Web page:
Of What If’s

I happened to be at my parent’s house when President Bush gave his speech on Cuba from the Rose Garden. I’d just turned on the afternoon news and they were running a segment on the upcoming speech. Dad said Bush was about to talk about Cuba and the embargo.

“No way, dad,” I said. “Its too soon still, maybe closer to the election.” I thought he was hoping the president would talk about Cuba. I mean, I’m a blogger, I’m supposed to know what’s going on. Especially when it comes to Cuba and the politics.

Turns out dad was right.

So we sat there and listened to the speech in English. I didn’t put the Spanish language station on as it’s hard for me to follow in two languages. I could see dad staring intently at the TV, listening to the words in his second language, trying to understand, to translate everything the president of his country was saying.

Then it struck me: What is going through his mind at this very moment? What is he thinking?

Was he remembering Cuba? In his mind, was he a little kid again, running around el Puerto where he grew up? Was he fishing with his dad? Maybe he was recalling the day he met my mother? And how he would go around town with mom on the handlebars of his bike?

Could it have been the day my sister was born, the first baby of the family? Or maybe it was my first birthday? Or a day at the beach with the entire family?
Maybe he was remembering everything he left behind. His mother. His sister which he’d promised he’d see again.

Could he have been experiencing once again that brief glimmer of hope, now in his 70’s, that he had lived through so many times before? That “maybe now is the time” prevalent when you are a Cuban exile?

Somewhere in his mind, was there the memory precise moment he arrived here? A man in the middle of his life, arriving in a new country with only the clothes on his back and his terrified wife and daughter clinging to his arms? His young son crying at the top of his lungs?

Maybe he was thinking about what his life could have been without there ever being a Fidel Castro.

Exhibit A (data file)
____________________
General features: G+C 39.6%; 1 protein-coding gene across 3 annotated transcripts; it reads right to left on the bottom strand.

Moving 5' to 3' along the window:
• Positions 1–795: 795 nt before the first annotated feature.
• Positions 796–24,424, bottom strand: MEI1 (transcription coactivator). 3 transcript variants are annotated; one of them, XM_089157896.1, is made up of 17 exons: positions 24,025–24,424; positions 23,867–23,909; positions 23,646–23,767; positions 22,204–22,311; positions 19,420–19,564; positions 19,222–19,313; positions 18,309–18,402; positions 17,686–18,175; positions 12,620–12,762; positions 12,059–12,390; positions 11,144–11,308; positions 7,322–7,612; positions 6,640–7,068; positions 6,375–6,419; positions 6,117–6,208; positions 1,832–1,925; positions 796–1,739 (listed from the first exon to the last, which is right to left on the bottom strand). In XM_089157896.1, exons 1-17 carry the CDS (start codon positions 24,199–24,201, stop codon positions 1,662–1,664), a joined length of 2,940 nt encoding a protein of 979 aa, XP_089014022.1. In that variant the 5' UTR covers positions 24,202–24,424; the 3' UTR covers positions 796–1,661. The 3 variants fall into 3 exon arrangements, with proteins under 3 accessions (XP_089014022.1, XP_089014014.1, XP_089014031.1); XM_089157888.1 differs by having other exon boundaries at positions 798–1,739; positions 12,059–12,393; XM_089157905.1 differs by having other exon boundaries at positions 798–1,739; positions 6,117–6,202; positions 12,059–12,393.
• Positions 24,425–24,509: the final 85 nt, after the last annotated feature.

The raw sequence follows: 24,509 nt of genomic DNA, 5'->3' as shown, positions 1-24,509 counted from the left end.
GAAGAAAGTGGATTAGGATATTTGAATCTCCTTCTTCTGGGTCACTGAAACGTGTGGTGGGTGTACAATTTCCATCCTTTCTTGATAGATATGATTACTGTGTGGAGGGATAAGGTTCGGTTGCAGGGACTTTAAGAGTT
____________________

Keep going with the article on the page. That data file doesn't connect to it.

I won’t ever know. But maybe I am just like him. I too wonder what my life would have been like growing up in a free Cuba. Who would I be?

All I really know is that I want to know the place where I was born. I want to see the place where my dad and mom came into this world. I want to breathe it, smell it, taste it. I wanna see where they met, where they married. Where I lived. I want to climb the same trees my dad climbed when he was a boy. I want to fish where he fished, drink where he drank, walk where he walked.

But most of all I want him to stop feeling that pain of what if’s. I want him to live long enough to see that day when his son can go freely to that little town in Cuba. I want him here long enough to hear me tell him the story of my experience. I want him to know how I felt that day, the one where I went to meet my grandfather for the first time, and laid a flower at his grave.

10 thoughts on “<b>Of <i>What If’s</i></b>”

  1. This is Better Than the Friday Five

    Babalu Blog throws down the gauntlet. I pick it up and smak him with it:What’s the deal with the Che Guevara thing? One day I saw this stoner hippie student with a Che shirt going on and on and on…

  2. I hope that day comes too. I think it’s so hard for those of us who have American roots so far in the past that we sometimes can’t even imagine what a sacrifice it must be to leave behind a life, family, memories and history in pursuit of a new home in a strange land. Thank you for reminding me.

  3. Score: Castro 44, Emigrants 0. January 1, 2004 marks 45 years Castro has been in power in Cuba. Fidel Castro will outlast George W. Bush, just as Castro has outlasted 9 previous Presidents.

  4. I hope Fidel croaks and soon. I want to see a free Cuba also. I especially want to be able to visit this country to experience all it has to offer. Amazing that people like Fidel and Saddam are still in power in the year 2003. I always wonder why people would rather risk their lives trying to escape rather than band together and fight the dictators and their regimes. But, never having lived under a regime, my way of thinking does not apply. *sigh*

  5. Who is the President of Cuba? Who yesterday? Who tomorrow? Who last year? Who next year?

    The US Constitution is written in English.

    Score: Castro 44, Emigrants 0.

  6. Emigrants’ politics are childish, adolescent, cartoonish. Emigrants’ English language skills are poor.

    Emigrants were produced by the failed politics of Cuba. Politics in Cuba has always failed to create a cohesive, just society, hence a violent revolution 50 years ago. Emigrants have no experience in a successful, democratic republic.

    Which Spanish speaking countries would you point to as models of successful democratic republics?

    I don’t believe the Spanish speaking world has much to teach about democratic politics, do you?

    If a US citizen does not understand the US Constitution, of what use is he? If you don’t speak English, how can you understand the US Constitution?

    Nobody at the Second Continental Congress, where the Declaration of Independence was written, conversed in Spanish. The ideas in the air in 1776 and in 1787 when the US Constitution was written were English, French, and American, not Spanish.

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